She hadn’t realised just how hard this would be. She hadn’t expected it to be easy, but nor had she expected that one day would test her to her limit. Added to that, she now had to see the Dark Lord twice a week, which would only challenge her resolve more. She was beginning to wonder if she had it in her. But she couldn’t give up. Failure wasn’t an option; too many people were relying on her. She groaned in aggravation, leaning forwards and burying her head in her hands.
Right now, all she wanted to do was to see Gideon. She hated that fact, hated how vulnerable it made her feel. And she hated the thought of poor old Gideon, alone in his flat, mourning the loss of his best friend in the world. But she had made a promise to Arieda, and the evening’s events had just proven how hard this double-crossing would be. Letting herself get more involved with him would only make things worse. And she couldn’t, she wouldn’t, let herself put Gideon in any more danger.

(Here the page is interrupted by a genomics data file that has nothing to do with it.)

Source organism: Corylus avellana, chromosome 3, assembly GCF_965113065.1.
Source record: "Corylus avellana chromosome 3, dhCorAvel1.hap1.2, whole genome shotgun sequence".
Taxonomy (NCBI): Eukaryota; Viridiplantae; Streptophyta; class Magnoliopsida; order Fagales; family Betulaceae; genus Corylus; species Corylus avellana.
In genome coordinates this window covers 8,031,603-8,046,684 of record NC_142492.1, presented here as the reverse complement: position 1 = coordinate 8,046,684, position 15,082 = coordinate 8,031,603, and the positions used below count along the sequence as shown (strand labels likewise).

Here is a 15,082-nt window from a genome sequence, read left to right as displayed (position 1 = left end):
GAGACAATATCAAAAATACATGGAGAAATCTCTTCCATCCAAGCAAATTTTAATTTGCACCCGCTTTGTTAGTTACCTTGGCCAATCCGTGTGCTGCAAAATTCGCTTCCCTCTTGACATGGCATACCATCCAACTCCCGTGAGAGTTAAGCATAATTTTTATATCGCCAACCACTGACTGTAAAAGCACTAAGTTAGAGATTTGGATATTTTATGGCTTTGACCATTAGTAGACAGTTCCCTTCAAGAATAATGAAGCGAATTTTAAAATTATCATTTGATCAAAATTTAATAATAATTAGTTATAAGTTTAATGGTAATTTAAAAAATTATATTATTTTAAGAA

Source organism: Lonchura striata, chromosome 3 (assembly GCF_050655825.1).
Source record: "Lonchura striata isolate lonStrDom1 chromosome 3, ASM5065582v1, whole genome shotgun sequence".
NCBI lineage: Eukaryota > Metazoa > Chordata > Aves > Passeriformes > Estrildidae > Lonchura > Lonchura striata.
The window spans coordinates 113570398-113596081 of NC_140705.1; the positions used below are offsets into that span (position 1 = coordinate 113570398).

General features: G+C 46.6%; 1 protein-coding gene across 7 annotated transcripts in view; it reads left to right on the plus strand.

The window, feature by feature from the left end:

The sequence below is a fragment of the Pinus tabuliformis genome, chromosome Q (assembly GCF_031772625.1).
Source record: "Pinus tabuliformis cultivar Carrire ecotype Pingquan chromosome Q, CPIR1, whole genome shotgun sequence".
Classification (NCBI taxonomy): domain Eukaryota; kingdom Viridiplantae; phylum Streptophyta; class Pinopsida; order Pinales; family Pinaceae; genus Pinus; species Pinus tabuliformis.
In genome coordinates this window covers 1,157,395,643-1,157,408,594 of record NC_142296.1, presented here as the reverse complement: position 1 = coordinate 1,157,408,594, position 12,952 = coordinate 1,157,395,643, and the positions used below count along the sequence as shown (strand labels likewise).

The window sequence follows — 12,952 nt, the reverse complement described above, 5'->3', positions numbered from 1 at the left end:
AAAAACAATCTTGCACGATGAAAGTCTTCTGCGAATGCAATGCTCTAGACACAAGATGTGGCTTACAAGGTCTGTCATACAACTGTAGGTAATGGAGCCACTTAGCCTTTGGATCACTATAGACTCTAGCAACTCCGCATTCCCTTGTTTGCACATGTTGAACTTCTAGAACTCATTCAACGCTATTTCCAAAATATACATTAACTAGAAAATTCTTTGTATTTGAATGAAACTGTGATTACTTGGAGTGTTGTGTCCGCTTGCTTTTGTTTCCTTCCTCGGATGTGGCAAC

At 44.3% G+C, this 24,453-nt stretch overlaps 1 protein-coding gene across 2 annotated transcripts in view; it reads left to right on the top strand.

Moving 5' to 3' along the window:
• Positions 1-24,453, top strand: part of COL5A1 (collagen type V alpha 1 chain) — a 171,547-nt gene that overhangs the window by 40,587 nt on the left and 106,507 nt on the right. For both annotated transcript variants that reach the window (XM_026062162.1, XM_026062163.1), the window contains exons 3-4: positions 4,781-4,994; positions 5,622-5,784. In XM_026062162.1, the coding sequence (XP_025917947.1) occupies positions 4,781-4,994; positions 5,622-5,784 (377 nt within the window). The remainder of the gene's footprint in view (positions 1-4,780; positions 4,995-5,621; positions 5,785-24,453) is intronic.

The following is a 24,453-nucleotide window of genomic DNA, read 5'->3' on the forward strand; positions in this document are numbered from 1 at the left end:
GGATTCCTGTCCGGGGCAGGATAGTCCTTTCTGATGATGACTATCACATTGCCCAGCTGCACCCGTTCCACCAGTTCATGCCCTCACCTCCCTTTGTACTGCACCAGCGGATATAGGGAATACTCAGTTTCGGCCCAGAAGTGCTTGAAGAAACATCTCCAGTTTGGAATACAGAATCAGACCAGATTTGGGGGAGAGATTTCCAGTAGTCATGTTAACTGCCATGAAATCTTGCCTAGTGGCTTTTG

It was the least he deserved.
Previous Chapter Next Chapter
Other Similar Stories